Bryan K Clark

Assistant Professor

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Bryan K Clark

Primary Research Area

  • Condensed Matter Physics
2111 Engineering Sciences Building
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Semesters Ranked Excellent Teacher by Students

SemesterCourseOutstanding
Fall 2018PHYS 498
Fall 2017PHYS 498

Selected Articles in Journals

  • Yu, Xiongjie, David Pekker, and Bryan K. Clark. "Finding Matrix Product State Representations of Highly Excited Eigenstates of Many-Body Localized Hamiltonians." Physical Review Letters 118.1 (2017): 017201.
  • Pekker, David, and Bryan K. Clark. "Encoding the structure of many-body localization with matrix product operators." Physical Review B 95.3 (2017): 035116.
  • Shapourian, Hassan, and Bryan K. Clark. "Variational identification of a fractional Chern insulator in an extended Bose-Hubbard model." Physical Review B 93, no. 3 (2016): 035125.
  • Sun, J. Clark, B.K., Torquato, S., Car, R. The phase diagram of high-pressure superionic ice, Nature Communications 6, Article number: 8156 doi:10.1038/ncomms9156
  • Brown, E., Clark, B.K., Dubois, J., Ceperley, D. Path Integral Monte Carlo Simulation of the Warm-Dense Homogenous Electron Gas, Phys. Rev. Letts. 110, 146405 (2013)
  • Clark, B.K., Kinder, J. Neuscamann, E. Chan, G.K. , Lawler, M. Striped spin liquid crystal ground state instability of kagome antiferromagnets, Phys. Rev. Letts. 111, 187205 (2013)
  • Kolodrubetz, M. H., Spencer, J. S., Clark, B. K. Foulkes, W.M.C. The effect of quantization on the FCIQMC sign problem, JCP, 138, 024110 (2013)
  • Kolodrubetz, M. Clark, B., Partial node configuration-interaction Monte Carlo as applied to the Fermi polaron, Phys. Rev. B. 86, 075109 (2012)
  • Kolodrubetz, M. Clark, B., Huse, D. Nonequilibrium dynamic critical scaling of the quantum Ising chain., Phys. Rev. Letts. 109, 015701 (2012)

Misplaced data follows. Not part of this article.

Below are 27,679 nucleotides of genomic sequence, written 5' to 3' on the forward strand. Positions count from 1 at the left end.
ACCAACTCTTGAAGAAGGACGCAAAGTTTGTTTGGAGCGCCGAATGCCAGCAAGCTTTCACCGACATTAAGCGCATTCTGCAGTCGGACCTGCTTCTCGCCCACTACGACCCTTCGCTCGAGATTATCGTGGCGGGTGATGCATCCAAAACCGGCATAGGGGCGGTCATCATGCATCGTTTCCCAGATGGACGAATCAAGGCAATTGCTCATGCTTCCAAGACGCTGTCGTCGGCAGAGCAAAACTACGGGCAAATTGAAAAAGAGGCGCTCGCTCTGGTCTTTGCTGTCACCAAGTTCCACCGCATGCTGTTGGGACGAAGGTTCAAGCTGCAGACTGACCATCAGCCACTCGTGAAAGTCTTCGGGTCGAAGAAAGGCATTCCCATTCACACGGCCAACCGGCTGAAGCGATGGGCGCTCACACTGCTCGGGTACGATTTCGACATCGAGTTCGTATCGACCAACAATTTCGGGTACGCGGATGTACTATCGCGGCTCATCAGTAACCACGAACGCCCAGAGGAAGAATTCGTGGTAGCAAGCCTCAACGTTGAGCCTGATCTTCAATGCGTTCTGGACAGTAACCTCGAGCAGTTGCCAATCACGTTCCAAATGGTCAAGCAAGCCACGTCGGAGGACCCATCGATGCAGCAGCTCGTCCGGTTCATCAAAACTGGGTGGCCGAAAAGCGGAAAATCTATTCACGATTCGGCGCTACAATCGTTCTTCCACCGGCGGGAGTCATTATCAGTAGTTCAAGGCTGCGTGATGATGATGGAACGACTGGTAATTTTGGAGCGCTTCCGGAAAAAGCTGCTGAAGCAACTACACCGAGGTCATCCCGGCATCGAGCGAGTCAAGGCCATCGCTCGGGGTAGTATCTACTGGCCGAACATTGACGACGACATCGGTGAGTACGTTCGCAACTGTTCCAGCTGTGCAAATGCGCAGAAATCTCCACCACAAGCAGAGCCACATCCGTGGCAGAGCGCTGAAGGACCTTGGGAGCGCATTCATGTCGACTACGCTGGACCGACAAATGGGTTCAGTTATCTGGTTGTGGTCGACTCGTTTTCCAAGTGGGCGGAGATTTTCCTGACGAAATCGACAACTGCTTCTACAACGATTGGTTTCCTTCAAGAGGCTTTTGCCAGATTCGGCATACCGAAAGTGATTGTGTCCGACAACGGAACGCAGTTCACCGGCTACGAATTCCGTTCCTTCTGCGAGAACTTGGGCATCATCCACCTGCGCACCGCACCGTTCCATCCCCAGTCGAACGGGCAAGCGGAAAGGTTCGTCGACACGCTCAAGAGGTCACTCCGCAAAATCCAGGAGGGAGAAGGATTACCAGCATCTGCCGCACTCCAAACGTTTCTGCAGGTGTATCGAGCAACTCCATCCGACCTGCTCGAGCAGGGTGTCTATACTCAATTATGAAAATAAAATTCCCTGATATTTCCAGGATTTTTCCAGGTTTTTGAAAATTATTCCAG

• Kolodrubetz, M. Pekker D., Clark, B., Sengupta, K., Non-equilibrium dynamics of Bosonic Mott insulators in an electric field, Phys. Rev. B. 85, 100505 - Rapid Communications
  • Clark, B. K., et. al., Computing the energy of a water molecule using MultiDeterminants: A simple, efficient algorithm, JCP, 135, 244105 (2011)
  • Clark, B. K., Abanin, D., Sondhi, S.L., Nature of the spin liquid state of the Hubbard model on honeycomb lattice, Phys. Rev. Letts. 107, 087204 (2011)
  • Clark, B. K., M. Casula, and D. M. Ceperley, Hexatic and Mesoscopic phases in a 2D Quantum Coulomb System, Phys. Rev. Letts. 103, 055701 (2009)
  • Clark, B. and D. M. Ceperley, Off-Diagonal Long-Range Order in Solid 4He, Phys. Rev. Letts. 96,105302:1-4 (2006)

Related news

  • Research
  • Quantum Information Science
  • Condensed Matter Theory

Physics Professors Bryan Clark and Taylor Hughes of the University of Illinois at Urbana-Champaign have been awarded US Department of Energy (DOE) grants to develop new quantum computing capabilities. The awards are part of a $37-million DOE initiative supporting research that will lay the groundwork for the development of new quantum information systems and that will use current quantum information capabilities to advance research in material and chemical sciences.

Quantum information science (QIS) is an exciting and rapidly growing field promising a broad range of advances beyond today’s classical technologies. QIS exploits quantum mechanics—the theory that explains nature at all scales, from electrons, to atoms, to neutron stars—as a platform for information processing, data storage, and secure communications. Quantum computers will use qubits, non-binary bits capable of hosting near limitless quantum states to process and store data, while quantum communications will leverage quantum mechanical properties such as entanglement to generate unhackable encryption.

  • Research
  • Condensed Matter
  • Condensed Matter Theory

Scientists at the University of Illinois at Urbana-Champaign have developed an algorithm that could provide meaningful answers to condensed matter physicists in their searches for novel and emergent properties in materials. The algorithm, invented by physics professor Bryan Clark and his graduate student Eli Chertkov, inverts the typical mathematical process condensed matter physicists use to search for interesting physics. Their new method starts with the answer—what kinds of physical properties would be interesting to find—and works backward to the question—what class of materials would host such properties.